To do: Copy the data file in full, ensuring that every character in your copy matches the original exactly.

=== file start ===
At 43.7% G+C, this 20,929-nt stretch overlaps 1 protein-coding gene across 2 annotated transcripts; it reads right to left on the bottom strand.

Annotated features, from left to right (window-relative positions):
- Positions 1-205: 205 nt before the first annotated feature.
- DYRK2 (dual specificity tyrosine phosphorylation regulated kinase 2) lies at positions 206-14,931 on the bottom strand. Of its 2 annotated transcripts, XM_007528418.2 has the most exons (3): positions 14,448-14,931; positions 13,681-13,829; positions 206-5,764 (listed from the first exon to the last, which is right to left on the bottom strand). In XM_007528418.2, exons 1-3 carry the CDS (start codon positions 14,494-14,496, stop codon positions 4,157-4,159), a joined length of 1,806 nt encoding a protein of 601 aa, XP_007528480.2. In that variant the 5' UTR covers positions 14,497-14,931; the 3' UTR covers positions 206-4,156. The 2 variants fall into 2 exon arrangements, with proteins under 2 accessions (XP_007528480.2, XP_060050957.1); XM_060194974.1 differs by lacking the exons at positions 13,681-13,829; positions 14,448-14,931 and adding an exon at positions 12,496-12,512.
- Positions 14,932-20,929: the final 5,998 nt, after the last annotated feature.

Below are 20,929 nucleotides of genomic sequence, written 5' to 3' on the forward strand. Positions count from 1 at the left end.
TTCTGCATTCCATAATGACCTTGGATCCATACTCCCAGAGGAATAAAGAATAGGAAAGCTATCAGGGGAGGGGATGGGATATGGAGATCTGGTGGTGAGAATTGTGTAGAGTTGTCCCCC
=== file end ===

At 43.7% G+C, this 20,929-nt stretch overlaps 1 protein-coding gene across 2 annotated transcripts; it reads right to left on the bottom strand.

Annotated features, from left to right (window-relative positions):
- Positions 1-205: 205 nt before the first annotated feature.
- DYRK2 (dual specificity tyrosine phosphorylation regulated kinase 2) lies at positions 206-14,931 on the bottom strand. Of its 2 annotated transcripts, XM_007528418.2 has the most exons (3): positions 14,448-14,931; positions 13,681-13,829; positions 206-5,764 (listed from the first exon to the last, which is right to left on the bottom strand). In XM_007528418.2, exons 1-3 carry the CDS (start codon positions 14,494-14,496, stop codon positions 4,157-4,159), a joined length of 1,806 nt encoding a protein of 601 aa, XP_007528480.2. In that variant the 5' UTR covers positions 14,497-14,931; the 3' UTR covers positions 206-4,156. The 2 variants fall into 2 exon arrangements, with proteins under 2 accessions (XP_007528480.2, XP_060050957.1); XM_060194974.1 differs by lacking the exons at positions 13,681-13,829; positions 14,448-14,931 and adding an exon at positions 12,496-12,512.
- Positions 14,932-20,929: the final 5,998 nt, after the last annotated feature.

Below are 20,929 nucleotides of genomic sequence, written 5' to 3' on the forward strand. Positions count from 1 at the left end.
TTCTGCATTCCATAATGACCTTGGATCCATACTCCCAGAGGAATAAAGAATAGGAAAGCTATCAGGGGAGGGGATGGGATATGGAGATCTGGTGGTGAGAATTGTGTAGAGTTGTCCCCC